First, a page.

'The Crucible' Character Study: Judge Danforth

The Ruler of the Courtroom Who Cannot See the Truth

Actors Madeline Sherwood (rear 2L), Arthur Kennedy
The LIFE Picture Collection via Getty Images / Getty Images

Judge Danforth is one of the key characters in Arthur Miller's play "The Crucible." The play tells the story of the Salem Witch Trials and Judge Danforth is the man responsible for determining the fates of those accused.

A complicated character, it is Danforth's responsibility to run the trials and decide if the good people of Salem who are accused of witchcraft are really witches. Unfortunately for them, the judge is incapable of finding fault in the young girls behind the allegations.

Who is Judge Danforth?

Judge Danforth is the deputy governor of Massachusetts and he presides over the witch trials in Salem alongside Judge Hathorne. The leading figure among the magistrates, Danforth is a key character in the story.

Abigail Williams may be wicked, but Judge Danforth represents something more agonizing: tyranny. There is no questioning that Danforth believes he is doing the work of God and that those on trial shall not be treated unjustly in his courtroom. However, his misguided belief that the accusers speak the undeniable truth in their charges of witchery shows his vulnerability.

Character traits of Judge Danforth:

  • Dominating with an almost dictator-like adherence to Puritan law.
  • Gullible when it comes to the teenage girls' stories.
  • Shows little to no emotion or sympathy.
  • Elderly and semi-fragile though this is hidden behind his gruff exterior.

Danforth rules the courtroom like a dictator. He is an icy character who firmly believes that Abigail Williams and the other girls are incapable of lying. If the young women so much as shout out a name, Danforth assumes the name belongs to a witch. His gullibility is exceeded only by his self-righteousness.

If a character, such as Giles Corey or Francis Nurse, attempts to defend his wife, Judge Danforth contends that the advocate is trying to overthrow the court. The judge seems to believe that his perception is flawless. He is insulted when anyone questions his decision-making ability.

Danforth vs. Abigail Williams

Danforth dominates everyone who enters his courtroom. Everyone with the exception of Abigail Williams, that is.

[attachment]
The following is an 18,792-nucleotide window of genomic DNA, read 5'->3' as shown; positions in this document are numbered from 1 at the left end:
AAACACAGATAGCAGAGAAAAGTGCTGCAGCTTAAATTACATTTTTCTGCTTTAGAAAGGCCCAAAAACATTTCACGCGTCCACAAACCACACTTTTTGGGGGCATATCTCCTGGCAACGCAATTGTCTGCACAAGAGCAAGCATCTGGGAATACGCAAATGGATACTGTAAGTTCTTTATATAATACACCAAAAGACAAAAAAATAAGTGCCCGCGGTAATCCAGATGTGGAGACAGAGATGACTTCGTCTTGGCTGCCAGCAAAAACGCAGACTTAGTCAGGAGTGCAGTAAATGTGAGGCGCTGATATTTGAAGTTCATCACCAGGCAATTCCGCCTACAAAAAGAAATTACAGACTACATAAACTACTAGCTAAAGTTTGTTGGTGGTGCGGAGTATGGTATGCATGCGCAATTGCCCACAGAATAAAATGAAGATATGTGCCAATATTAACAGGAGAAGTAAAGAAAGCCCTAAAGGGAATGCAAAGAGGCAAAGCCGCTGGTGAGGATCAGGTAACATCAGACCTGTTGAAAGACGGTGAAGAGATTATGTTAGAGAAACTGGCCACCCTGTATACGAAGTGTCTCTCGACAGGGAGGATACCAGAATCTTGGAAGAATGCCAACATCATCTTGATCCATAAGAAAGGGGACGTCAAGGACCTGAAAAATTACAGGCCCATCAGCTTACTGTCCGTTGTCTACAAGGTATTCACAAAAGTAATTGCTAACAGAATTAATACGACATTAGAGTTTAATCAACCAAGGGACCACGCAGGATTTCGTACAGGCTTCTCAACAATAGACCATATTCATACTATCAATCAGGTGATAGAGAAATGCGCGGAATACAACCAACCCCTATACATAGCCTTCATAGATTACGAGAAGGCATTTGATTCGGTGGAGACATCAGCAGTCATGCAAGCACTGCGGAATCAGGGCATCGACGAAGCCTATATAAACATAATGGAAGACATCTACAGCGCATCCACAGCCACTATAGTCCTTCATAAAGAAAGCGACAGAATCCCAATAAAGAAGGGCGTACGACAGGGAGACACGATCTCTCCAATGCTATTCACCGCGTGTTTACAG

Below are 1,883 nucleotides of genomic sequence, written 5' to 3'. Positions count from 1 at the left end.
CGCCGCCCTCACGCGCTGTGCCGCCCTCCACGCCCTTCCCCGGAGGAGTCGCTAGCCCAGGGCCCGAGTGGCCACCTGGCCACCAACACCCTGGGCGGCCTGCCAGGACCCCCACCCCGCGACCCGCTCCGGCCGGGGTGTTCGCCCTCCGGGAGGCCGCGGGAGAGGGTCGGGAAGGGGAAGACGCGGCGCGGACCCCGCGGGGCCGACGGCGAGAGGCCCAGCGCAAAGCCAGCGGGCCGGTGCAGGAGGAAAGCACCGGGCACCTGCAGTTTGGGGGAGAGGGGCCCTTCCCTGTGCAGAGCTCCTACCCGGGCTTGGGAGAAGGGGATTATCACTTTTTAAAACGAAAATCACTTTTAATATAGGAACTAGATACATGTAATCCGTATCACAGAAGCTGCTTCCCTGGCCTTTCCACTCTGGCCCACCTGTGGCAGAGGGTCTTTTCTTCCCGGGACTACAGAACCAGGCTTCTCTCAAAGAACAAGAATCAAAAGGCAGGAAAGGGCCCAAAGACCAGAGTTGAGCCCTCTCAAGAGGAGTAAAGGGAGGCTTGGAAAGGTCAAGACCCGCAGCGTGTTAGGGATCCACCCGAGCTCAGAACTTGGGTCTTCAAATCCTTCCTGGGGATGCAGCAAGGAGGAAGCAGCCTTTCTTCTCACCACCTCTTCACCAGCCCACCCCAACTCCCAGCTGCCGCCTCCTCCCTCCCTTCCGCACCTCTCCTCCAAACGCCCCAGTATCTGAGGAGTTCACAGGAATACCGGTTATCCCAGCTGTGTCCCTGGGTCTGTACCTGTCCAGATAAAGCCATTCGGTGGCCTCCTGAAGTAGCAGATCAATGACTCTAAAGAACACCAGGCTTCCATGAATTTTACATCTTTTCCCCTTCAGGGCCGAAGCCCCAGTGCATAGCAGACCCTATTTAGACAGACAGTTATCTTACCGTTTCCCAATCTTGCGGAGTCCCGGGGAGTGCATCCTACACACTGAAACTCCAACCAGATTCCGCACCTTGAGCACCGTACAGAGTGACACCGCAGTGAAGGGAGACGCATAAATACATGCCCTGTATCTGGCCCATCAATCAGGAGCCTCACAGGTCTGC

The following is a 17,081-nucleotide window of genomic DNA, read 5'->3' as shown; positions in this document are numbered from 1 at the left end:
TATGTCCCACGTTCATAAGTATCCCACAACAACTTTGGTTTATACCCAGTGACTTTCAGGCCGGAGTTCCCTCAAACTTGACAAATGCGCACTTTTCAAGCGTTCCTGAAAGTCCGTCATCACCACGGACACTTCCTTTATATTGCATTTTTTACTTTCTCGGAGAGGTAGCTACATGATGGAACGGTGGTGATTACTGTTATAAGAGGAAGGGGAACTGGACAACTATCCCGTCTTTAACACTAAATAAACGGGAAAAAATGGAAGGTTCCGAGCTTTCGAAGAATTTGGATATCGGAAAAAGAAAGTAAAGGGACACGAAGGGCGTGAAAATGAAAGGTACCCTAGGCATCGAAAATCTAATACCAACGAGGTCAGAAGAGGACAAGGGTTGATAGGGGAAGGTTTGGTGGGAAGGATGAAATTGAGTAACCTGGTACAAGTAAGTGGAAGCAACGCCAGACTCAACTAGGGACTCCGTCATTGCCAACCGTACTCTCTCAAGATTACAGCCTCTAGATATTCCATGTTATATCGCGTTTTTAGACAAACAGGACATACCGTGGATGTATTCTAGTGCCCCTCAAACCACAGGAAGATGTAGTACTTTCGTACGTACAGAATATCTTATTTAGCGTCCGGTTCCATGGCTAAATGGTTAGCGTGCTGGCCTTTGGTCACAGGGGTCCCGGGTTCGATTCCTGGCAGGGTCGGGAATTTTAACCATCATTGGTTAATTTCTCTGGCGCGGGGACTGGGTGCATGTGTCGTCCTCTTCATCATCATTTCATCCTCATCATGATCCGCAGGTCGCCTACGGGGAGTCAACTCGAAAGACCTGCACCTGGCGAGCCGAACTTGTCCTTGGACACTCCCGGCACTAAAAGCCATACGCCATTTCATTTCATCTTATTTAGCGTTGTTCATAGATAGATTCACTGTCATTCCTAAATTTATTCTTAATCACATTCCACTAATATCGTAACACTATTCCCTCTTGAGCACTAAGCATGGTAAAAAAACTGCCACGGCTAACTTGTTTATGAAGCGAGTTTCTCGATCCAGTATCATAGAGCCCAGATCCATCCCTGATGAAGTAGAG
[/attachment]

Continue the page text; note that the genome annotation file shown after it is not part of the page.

His inability to comprehend the girl's wickedness provides one of the more amusing aspects of this otherwise somber character. Although he yells and interrogates the others, he often seems too embarrassed to accuse the beautiful Miss Williams of any lascivious activity. 

During the trial, John Proctor announces that he and Abigail were having an affair. Proctor further establishes that Abigail wants Elizabeth dead so she can become his new bride.

In the stage directions, Miller states that Danforth asks, "You deny every scrap and tittle of this?" In response, Abigail hisses, "If I must answer that, I will leave and I will not come back again."

Miller then states in the stage directions that Danforth "seems unsteady." The old Judge is unable to speak, and the young Abigail seems more in control of the courtroom than anyone else.

In Act Four, when it becomes clear that the allegations of witchcraft are completely false, Danforth refuses to see the truth. He hangs innocent people to avoid sullying his own reputation.

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Bradford, Wade. "'The Crucible' Character Study: Judge Danforth." ThoughtCo, Aug. 29, 2020, thoughtco.com/the-crucible-character-study-judge-danforth-2713481. Bradford, Wade. (2020, August 29). 'The Crucible' Character Study: Judge Danforth. Retrieved from https://www.thoughtco.com/the-crucible-character-study-judge-danforth-2713481 Bradford, Wade. "'The Crucible' Character Study: Judge Danforth." ThoughtCo. https://www.thoughtco.com/the-crucible-character-study-judge-danforth-2713481 (accessed March 21, 2023).